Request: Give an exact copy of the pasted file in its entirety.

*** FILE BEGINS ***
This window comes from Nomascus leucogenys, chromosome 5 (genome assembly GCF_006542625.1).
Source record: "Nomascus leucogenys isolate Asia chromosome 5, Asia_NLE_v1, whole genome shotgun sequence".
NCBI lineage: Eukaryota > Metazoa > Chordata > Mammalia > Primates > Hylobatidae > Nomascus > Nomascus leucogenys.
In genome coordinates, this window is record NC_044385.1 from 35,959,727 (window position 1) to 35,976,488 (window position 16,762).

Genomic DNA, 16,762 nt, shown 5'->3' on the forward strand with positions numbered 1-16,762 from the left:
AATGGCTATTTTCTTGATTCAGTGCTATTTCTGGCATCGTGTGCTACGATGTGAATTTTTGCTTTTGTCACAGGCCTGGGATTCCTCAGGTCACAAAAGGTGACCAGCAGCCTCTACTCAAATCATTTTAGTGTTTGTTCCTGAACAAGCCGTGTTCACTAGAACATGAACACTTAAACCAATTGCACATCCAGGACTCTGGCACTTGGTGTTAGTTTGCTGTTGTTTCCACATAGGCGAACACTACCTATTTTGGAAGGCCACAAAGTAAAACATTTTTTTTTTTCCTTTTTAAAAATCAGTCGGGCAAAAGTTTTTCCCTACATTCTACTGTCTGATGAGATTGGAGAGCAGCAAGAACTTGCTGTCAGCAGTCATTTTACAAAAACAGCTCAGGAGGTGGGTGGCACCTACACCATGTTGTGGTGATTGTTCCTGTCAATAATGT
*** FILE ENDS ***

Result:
This window comes from Nomascus leucogenys, chromosome 5 (genome assembly GCF_006542625.1).
Source record: "Nomascus leucogenys isolate Asia chromosome 5, Asia_NLE_v1, whole genome shotgun sequence".
NCBI lineage: Eukaryota > Metazoa > Chordata > Mammalia > Primates > Hylobatidae > Nomascus > Nomascus leucogenys.
In genome coordinates, this window is record NC_044385.1 from 35,959,727 (window position 1) to 35,976,488 (window position 16,762).

Genomic DNA, 16,762 nt, shown 5'->3' on the forward strand with positions numbered 1-16,762 from the left:
AATGGCTATTTTCTTGATTCAGTGCTATTTCTGGCATCGTGTGCTACGATGTGAATTTTTGCTTTTGTCACAGGCCTGGGATTCCTCAGGTCACAAAAGGTGACCAGCAGCCTCTACTCAAATCATTTTAGTGTTTGTTCCTGAACAAGCCGTGTTCACTAGAACATGAACACTTAAACCAATTGCACATCCAGGACTCTGGCACTTGGTGTTAGTTTGCTGTTGTTTCCACATAGGCGAACACTACCTATTTTGGAAGGCCACAAAGTAAAACATTTTTTTTTTTCCTTTTTAAAAATCAGTCGGGCAAAAGTTTTTCCCTACATTCTACTGTCTGATGAGATTGGAGAGCAGCAAGAACTTGCTGTCAGCAGTCATTTTACAAAAACAGCTCAGGAGGTGGGTGGCACCTACACCATGTTGTGGTGATTGTTCCTGTCAATAATGT